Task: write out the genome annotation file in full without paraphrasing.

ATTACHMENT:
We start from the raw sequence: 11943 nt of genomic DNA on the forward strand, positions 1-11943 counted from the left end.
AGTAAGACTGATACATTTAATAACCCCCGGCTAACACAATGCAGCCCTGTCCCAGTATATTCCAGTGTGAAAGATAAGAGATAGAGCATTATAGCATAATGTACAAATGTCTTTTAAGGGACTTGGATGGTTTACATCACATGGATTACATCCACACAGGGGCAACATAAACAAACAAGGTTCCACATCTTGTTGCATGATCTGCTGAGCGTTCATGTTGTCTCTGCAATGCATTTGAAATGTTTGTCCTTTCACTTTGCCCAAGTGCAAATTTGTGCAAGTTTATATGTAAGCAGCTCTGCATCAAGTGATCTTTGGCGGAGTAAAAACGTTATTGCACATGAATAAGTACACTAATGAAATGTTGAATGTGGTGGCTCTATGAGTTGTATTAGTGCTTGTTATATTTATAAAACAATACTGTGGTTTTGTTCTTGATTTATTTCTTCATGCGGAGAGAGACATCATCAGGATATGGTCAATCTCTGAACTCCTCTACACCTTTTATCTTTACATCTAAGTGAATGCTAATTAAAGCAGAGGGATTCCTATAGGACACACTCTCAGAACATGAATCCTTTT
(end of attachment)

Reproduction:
We start from the raw sequence: 11943 nt of genomic DNA on the forward strand, positions 1-11943 counted from the left end.
AGTAAGACTGATACATTTAATAACCCCCGGCTAACACAATGCAGCCCTGTCCCAGTATATTCCAGTGTGAAAGATAAGAGATAGAGCATTATAGCATAATGTACAAATGTCTTTTAAGGGACTTGGATGGTTTACATCACATGGATTACATCCACACAGGGGCAACATAAACAAACAAGGTTCCACATCTTGTTGCATGATCTGCTGAGCGTTCATGTTGTCTCTGCAATGCATTTGAAATGTTTGTCCTTTCACTTTGCCCAAGTGCAAATTTGTGCAAGTTTATATGTAAGCAGCTCTGCATCAAGTGATCTTTGGCGGAGTAAAAACGTTATTGCACATGAATAAGTACACTAATGAAATGTTGAATGTGGTGGCTCTATGAGTTGTATTAGTGCTTGTTATATTTATAAAACAATACTGTGGTTTTGTTCTTGATTTATTTCTTCATGCGGAGAGAGACATCATCAGGATATGGTCAATCTCTGAACTCCTCTACACCTTTTATCTTTACATCTAAGTGAATGCTAATTAAAGCAGAGGGATTCCTATAGGACACACTCTCAGAACATGAATCCTTTT